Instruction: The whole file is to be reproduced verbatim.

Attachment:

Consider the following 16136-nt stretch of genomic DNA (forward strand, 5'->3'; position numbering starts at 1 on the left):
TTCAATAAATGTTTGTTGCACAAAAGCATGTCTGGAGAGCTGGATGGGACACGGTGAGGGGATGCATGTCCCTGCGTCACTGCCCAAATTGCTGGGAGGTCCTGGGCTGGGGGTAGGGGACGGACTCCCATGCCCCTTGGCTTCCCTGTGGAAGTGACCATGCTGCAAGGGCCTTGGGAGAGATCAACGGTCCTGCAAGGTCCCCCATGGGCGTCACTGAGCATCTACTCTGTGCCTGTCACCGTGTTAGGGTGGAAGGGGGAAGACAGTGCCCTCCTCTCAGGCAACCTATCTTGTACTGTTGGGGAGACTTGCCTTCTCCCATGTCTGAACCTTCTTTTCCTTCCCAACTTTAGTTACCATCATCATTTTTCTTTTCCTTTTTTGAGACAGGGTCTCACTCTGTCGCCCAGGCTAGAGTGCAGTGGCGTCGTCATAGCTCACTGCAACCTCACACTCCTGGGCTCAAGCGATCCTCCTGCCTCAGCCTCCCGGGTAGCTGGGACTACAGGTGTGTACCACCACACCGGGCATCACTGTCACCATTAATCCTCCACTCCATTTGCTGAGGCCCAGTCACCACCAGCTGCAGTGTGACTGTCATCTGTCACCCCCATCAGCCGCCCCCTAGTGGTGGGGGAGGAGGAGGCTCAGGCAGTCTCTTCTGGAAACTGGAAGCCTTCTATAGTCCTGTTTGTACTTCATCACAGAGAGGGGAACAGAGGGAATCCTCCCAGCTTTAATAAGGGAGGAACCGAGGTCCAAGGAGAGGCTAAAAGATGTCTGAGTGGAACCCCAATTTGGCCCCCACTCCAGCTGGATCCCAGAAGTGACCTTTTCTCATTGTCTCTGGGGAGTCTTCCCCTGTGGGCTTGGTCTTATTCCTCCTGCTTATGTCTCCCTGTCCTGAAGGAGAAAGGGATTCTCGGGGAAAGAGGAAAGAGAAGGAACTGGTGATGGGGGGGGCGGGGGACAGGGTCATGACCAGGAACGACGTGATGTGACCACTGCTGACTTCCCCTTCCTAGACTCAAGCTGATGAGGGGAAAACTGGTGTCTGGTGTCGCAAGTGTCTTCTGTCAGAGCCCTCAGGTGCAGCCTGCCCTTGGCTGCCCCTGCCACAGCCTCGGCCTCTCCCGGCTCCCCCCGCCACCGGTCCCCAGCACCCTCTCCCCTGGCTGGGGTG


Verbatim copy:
Consider the following 16136-nt stretch of genomic DNA (forward strand, 5'->3'; position numbering starts at 1 on the left):
TTCAATAAATGTTTGTTGCACAAAAGCATGTCTGGAGAGCTGGATGGGACACGGTGAGGGGATGCATGTCCCTGCGTCACTGCCCAAATTGCTGGGAGGTCCTGGGCTGGGGGTAGGGGACGGACTCCCATGCCCCTTGGCTTCCCTGTGGAAGTGACCATGCTGCAAGGGCCTTGGGAGAGATCAACGGTCCTGCAAGGTCCCCCATGGGCGTCACTGAGCATCTACTCTGTGCCTGTCACCGTGTTAGGGTGGAAGGGGGAAGACAGTGCCCTCCTCTCAGGCAACCTATCTTGTACTGTTGGGGAGACTTGCCTTCTCCCATGTCTGAACCTTCTTTTCCTTCCCAACTTTAGTTACCATCATCATTTTTCTTTTCCTTTTTTGAGACAGGGTCTCACTCTGTCGCCCAGGCTAGAGTGCAGTGGCGTCGTCATAGCTCACTGCAACCTCACACTCCTGGGCTCAAGCGATCCTCCTGCCTCAGCCTCCCGGGTAGCTGGGACTACAGGTGTGTACCACCACACCGGGCATCACTGTCACCATTAATCCTCCACTCCATTTGCTGAGGCCCAGTCACCACCAGCTGCAGTGTGACTGTCATCTGTCACCCCCATCAGCCGCCCCCTAGTGGTGGGGGAGGAGGAGGCTCAGGCAGTCTCTTCTGGAAACTGGAAGCCTTCTATAGTCCTGTTTGTACTTCATCACAGAGAGGGGAACAGAGGGAATCCTCCCAGCTTTAATAAGGGAGGAACCGAGGTCCAAGGAGAGGCTAAAAGATGTCTGAGTGGAACCCCAATTTGGCCCCCACTCCAGCTGGATCCCAGAAGTGACCTTTTCTCATTGTCTCTGGGGAGTCTTCCCCTGTGGGCTTGGTCTTATTCCTCCTGCTTATGTCTCCCTGTCCTGAAGGAGAAAGGGATTCTCGGGGAAAGAGGAAAGAGAAGGAACTGGTGATGGGGGGGGCGGGGGACAGGGTCATGACCAGGAACGACGTGATGTGACCACTGCTGACTTCCCCTTCCTAGACTCAAGCTGATGAGGGGAAAACTGGTGTCTGGTGTCGCAAGTGTCTTCTGTCAGAGCCCTCAGGTGCAGCCTGCCCTTGGCTGCCCCTGCCACAGCCTCGGCCTCTCCCGGCTCCCCCCGCCACCGGTCCCCAGCACCCTCTCCCCTGGCTGGGGTG